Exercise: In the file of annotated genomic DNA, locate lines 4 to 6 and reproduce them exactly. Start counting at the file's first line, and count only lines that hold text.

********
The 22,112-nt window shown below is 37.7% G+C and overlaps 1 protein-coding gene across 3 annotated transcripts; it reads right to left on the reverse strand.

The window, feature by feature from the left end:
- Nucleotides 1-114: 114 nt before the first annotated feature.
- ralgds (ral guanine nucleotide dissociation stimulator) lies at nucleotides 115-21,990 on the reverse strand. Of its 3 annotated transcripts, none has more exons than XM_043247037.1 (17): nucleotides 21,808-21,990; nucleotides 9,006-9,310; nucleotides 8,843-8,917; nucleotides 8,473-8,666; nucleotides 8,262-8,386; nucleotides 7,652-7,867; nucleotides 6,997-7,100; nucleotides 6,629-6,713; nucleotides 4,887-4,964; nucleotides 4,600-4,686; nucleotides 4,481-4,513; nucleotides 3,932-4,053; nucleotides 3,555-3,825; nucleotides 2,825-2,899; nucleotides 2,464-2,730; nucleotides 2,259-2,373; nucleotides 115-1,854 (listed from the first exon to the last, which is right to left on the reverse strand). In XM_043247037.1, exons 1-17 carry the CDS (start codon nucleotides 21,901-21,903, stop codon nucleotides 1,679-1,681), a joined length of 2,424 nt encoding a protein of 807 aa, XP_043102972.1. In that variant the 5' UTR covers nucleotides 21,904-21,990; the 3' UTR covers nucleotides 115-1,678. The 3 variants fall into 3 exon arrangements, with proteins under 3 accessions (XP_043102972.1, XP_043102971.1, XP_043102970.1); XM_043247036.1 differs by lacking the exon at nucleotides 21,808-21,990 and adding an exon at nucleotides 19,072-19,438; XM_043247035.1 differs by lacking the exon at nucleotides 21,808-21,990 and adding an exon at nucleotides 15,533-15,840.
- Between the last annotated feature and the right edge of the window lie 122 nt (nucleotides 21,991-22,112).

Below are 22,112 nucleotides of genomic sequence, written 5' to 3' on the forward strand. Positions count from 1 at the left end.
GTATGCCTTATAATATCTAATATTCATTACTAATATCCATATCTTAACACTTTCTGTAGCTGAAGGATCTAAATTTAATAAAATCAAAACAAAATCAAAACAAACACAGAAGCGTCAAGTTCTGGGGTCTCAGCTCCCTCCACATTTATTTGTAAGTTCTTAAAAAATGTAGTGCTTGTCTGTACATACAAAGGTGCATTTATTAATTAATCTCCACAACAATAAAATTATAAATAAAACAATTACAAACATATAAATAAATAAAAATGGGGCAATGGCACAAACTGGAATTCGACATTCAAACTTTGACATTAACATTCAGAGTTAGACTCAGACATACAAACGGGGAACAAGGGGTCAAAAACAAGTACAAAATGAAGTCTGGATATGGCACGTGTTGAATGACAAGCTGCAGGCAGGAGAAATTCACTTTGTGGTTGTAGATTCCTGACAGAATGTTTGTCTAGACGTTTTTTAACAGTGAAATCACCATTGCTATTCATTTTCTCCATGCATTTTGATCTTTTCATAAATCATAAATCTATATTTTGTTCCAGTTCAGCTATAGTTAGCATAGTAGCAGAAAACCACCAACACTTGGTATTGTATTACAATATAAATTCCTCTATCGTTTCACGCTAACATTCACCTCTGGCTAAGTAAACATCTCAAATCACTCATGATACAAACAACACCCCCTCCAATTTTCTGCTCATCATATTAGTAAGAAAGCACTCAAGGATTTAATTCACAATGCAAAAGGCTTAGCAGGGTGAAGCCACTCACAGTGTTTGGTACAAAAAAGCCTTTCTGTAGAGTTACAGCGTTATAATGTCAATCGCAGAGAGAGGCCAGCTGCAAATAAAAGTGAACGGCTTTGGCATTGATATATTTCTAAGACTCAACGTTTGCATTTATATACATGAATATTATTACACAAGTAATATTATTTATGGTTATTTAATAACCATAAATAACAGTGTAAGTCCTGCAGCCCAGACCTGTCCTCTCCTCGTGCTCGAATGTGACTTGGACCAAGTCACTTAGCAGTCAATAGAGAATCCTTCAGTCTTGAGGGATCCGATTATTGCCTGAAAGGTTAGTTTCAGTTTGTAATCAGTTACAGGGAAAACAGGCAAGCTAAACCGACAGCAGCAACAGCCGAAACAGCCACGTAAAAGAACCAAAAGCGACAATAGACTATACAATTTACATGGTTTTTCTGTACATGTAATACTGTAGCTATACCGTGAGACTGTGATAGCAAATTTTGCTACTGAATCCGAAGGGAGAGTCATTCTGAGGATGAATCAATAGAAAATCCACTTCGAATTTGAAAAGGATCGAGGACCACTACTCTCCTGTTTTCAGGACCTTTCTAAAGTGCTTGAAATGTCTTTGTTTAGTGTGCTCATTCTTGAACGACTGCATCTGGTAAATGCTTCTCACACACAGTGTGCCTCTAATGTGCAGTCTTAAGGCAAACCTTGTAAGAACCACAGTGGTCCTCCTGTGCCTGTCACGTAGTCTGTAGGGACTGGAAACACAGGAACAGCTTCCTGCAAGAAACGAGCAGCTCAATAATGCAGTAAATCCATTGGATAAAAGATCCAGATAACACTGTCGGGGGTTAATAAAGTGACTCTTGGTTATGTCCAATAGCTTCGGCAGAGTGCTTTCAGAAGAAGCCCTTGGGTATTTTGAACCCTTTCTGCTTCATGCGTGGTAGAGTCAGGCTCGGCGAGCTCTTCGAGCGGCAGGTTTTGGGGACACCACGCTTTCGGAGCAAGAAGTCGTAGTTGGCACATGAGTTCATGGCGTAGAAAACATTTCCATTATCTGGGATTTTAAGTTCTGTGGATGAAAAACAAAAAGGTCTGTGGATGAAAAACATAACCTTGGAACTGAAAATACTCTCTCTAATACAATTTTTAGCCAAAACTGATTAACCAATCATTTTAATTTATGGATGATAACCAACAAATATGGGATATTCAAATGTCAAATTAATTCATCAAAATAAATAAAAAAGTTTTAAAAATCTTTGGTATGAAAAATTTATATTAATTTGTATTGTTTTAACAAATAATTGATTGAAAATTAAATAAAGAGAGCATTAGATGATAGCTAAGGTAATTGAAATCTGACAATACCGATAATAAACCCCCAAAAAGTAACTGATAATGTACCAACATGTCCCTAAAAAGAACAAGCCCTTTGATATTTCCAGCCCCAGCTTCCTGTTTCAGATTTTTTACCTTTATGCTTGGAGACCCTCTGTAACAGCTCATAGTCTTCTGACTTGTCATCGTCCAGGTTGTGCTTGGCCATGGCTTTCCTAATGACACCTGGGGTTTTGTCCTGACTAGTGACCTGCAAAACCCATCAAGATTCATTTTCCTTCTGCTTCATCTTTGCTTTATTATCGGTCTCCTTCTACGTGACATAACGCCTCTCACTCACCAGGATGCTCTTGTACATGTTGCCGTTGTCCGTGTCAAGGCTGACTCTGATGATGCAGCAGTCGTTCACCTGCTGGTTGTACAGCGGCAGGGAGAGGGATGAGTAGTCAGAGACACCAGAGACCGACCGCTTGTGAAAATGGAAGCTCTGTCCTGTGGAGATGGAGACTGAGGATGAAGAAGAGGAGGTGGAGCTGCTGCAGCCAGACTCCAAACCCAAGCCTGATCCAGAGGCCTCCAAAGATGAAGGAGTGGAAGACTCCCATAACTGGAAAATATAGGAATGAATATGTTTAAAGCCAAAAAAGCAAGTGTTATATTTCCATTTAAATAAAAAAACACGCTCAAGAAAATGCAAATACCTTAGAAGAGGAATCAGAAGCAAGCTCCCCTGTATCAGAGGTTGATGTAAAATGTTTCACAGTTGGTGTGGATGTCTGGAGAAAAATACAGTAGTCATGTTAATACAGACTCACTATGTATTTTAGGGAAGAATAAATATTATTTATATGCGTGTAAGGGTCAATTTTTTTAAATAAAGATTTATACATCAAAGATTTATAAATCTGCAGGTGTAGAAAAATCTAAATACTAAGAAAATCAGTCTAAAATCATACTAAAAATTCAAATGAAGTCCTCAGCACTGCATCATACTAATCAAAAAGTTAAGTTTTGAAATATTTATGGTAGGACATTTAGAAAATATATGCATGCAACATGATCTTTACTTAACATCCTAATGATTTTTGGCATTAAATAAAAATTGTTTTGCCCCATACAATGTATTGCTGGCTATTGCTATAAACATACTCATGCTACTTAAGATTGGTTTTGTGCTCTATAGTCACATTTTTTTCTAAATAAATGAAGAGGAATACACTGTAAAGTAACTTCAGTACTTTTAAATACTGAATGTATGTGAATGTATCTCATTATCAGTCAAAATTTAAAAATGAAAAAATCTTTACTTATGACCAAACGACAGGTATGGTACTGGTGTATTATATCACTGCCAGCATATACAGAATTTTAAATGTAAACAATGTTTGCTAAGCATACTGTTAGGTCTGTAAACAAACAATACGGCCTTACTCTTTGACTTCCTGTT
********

- ralgds (ral guanine nucleotide dissociation stimulator) lies at nucleotides 115-21,990 on the reverse strand. Of its 3 annotated transcripts, none has more exons than XM_043247037.1 (17): nucleotides 21,808-21,990; nucleotides 9,006-9,310; nucleotides 8,843-8,917; nucleotides 8,473-8,666; nucleotides 8,262-8,386; nucleotides 7,652-7,867; nucleotides 6,997-7,100; nucleotides 6,629-6,713; nucleotides 4,887-4,964; nucleotides 4,600-4,686; nucleotides 4,481-4,513; nucleotides 3,932-4,053; nucleotides 3,555-3,825; nucleotides 2,825-2,899; nucleotides 2,464-2,730; nucleotides 2,259-2,373; nucleotides 115-1,854 (listed from the first exon to the last, which is right to left on the reverse strand). In XM_043247037.1, exons 1-17 carry the CDS (start codon nucleotides 21,901-21,903, stop codon nucleotides 1,679-1,681), a joined length of 2,424 nt encoding a protein of 807 aa, XP_043102972.1. In that variant the 5' UTR covers nucleotides 21,904-21,990; the 3' UTR covers nucleotides 115-1,678. The 3 variants fall into 3 exon arrangements, with proteins under 3 accessions (XP_043102972.1, XP_043102971.1, XP_043102970.1); XM_043247036.1 differs by lacking the exon at nucleotides 21,808-21,990 and adding an exon at nucleotides 19,072-19,438; XM_043247035.1 differs by lacking the exon at nucleotides 21,808-21,990 and adding an exon at nucleotides 15,533-15,840.
- Between the last annotated feature and the right edge of the window lie 122 nt (nucleotides 21,991-22,112).

Below are 22,112 nucleotides of genomic sequence, written 5' to 3' on the forward strand. Positions count from 1 at the left end.